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3.9 out of 5 stars39
3.9 out of 5 stars
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VINE VOICEon 27 April 2013
Vine Customer Review of Free Product( What's this? )
Cheesyness alert... This CD is strictly for the sci-fi buff, or simply for the nostalgic amongst you. If you're into this sort of thing you'll really get a kick out of the sound effects and I love the vinyl album effect on the CD, it really gives it a stylish vintage look.

This CD consists of 81 tracks broken down into 4 series, as no one else has given a track list here you go...

Hitchikers Guide To The Galaxy (Radio Dramatisation)
The Books activating code, Startibarfast's aircar - takeoff, Startibarfast's aircar - constant run, , Startibarfast's aircar - lands, Magrathea Alarm, Magrathea Police guns, Space car park outside the Restaurant at the End of the Universe, The End of the Universe, Black spaceship oscillates, Bugblatter Beast of Traal: Roars, Bugblatter Beast of Traal:Eats, , Bugblatter Beast of Traal:Walks, Penargilon kangaroo relocation drive engaged, Penargilon kangaroo relocation drive arrives, Golgafrincham Ark Fleet Sheip 'E' bridge background.

Doctor Who (1980s series)
Earth Shuttle arriving on Argolis, Planet exterior atmosphere on Argolis, Flock of Bats, Laboratory descends, Gaztok spaceship takes off, Dodecahedron energy beams, Marshmen, Respirator room background in spaceship, Time winds, Alarm, Electric Storm, Cloister bell in the Tardis, The Master's Tardis lands, The Master's Tardis takes off, Tardis 'out of time slip', Tardis 'into time slip'

Blakes Seven (1981 series, and first 3 series)
Dawn of Emptiness, Space bells for ceremonial room, Scorpio spaceship lands, Dematerialisation, Rematerialisation, Scorpio Gun (2 blasts), Orac Switch on, Orac working, Orac Switch off, Liberator computer malfunction, liberator plasma bolt explosion, Liberator laser, Federation ship laser explosion, Liberator life capsule ready to be launched, liberator ship background, Liberator guns x3, Avon's communicator bracelet, Transportation sounds: Disapearance, Transportation sounds: Reappearance, Mysterious 'being' disapears in flame, Alien gun, Appearance of the Ovoid, Heavy voltage force, Grlow from mysterious ghost who haunts the Liberator, The Core, Interior of Federation patrol ship, Going through a Black Hole in the Liberator, Space centre medical unit hum, Machine monster with a black sence of humour, Break down of machine monster, Extra terrestrial heavenly choir

Earthsearch (1980 radio drama)
UFO landing, Computer touch panel bleeps, Warbles, Alarm, Meteorite alert station, Rumbling gurgle, Hand held ray guns, Space bombs, Space police, Outer airlock open and close, Inner airlock open and close, Plasma discharge weapons, Underworld animation chamber, Bleeps for suspended animation chamber, Electric warning gong, Three harmonic stings followed by explosion, Sharp hum with trail out, Rapid fire laser guns, Space hurricane, Spacecraft crash into sea.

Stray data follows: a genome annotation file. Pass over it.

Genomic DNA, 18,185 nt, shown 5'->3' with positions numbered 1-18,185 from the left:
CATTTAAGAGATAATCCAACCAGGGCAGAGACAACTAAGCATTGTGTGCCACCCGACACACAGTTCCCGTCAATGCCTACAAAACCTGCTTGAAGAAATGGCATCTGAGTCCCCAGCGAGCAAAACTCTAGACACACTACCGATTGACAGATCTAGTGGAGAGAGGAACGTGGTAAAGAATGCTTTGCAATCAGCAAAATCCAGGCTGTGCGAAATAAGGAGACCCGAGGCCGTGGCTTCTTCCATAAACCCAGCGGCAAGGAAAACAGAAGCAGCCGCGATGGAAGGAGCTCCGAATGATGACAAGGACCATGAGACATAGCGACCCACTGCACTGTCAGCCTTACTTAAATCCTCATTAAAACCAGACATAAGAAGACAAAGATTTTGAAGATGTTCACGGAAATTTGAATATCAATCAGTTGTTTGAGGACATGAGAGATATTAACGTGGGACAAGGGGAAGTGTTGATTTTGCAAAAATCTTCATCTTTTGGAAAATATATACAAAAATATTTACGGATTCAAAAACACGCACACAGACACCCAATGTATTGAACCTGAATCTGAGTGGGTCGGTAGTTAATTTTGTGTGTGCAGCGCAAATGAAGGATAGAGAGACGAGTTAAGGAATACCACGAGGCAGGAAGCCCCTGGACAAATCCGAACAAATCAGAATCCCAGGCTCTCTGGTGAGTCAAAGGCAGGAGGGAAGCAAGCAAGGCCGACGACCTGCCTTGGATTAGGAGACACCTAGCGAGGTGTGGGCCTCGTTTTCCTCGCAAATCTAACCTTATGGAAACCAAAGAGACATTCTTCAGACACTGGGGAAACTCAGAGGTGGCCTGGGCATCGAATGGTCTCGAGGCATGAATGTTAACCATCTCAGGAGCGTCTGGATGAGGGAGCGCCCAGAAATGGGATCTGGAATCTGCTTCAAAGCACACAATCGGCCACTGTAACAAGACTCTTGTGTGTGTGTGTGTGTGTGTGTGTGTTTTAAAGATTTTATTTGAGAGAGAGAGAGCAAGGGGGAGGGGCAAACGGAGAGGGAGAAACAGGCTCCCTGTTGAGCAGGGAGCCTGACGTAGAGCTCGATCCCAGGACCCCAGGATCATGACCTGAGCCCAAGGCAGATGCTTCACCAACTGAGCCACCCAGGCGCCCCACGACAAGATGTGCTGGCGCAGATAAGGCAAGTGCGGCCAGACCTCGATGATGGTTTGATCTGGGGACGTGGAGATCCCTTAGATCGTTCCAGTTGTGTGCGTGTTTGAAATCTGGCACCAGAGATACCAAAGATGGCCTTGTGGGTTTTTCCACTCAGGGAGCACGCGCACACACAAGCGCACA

Enjoy reliving some of those favourite sci-fi moments through sound.
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VINE VOICEon 30 April 2013
Vine Customer Review of Free Product( What's this? )
I suspect that the audience for this CD is small, but dedicated. This is a classic album of 70s and 80s BBC sci-fi sound effects, remastered for the 21st Century with original notes and artwork. The CD itself is primed for maximum nostalgia, with a print that mimics the look of the vinyl on one side. The notes and artwork are replicated from the original, but due to the shift in size from vinyl to CD they are squashed and hard to read in the original format. Thankfully the text is printed in a larger and more readable font inside the booklet.

The quality of the remastering is high. I can't imagine sitting and listening to this CD all the way though. Despite being a big fan of Doctor Who (in 1980) and Blake's 7 (in general), I didn't enjoy the Proustian rush that I'd hoped for. On the other hand, I have added the 'Cloister bell in the TARDIS' sound effect to my phone, which will give me years of pleasure when someone texts me. I'd describe this CD as for fans of the series featured, or sound effects of the late80s/early 80s. It's a high quality product with a specialised market, but there's nothing wrong with that.
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Vine Customer Review of Free Product( What's this? )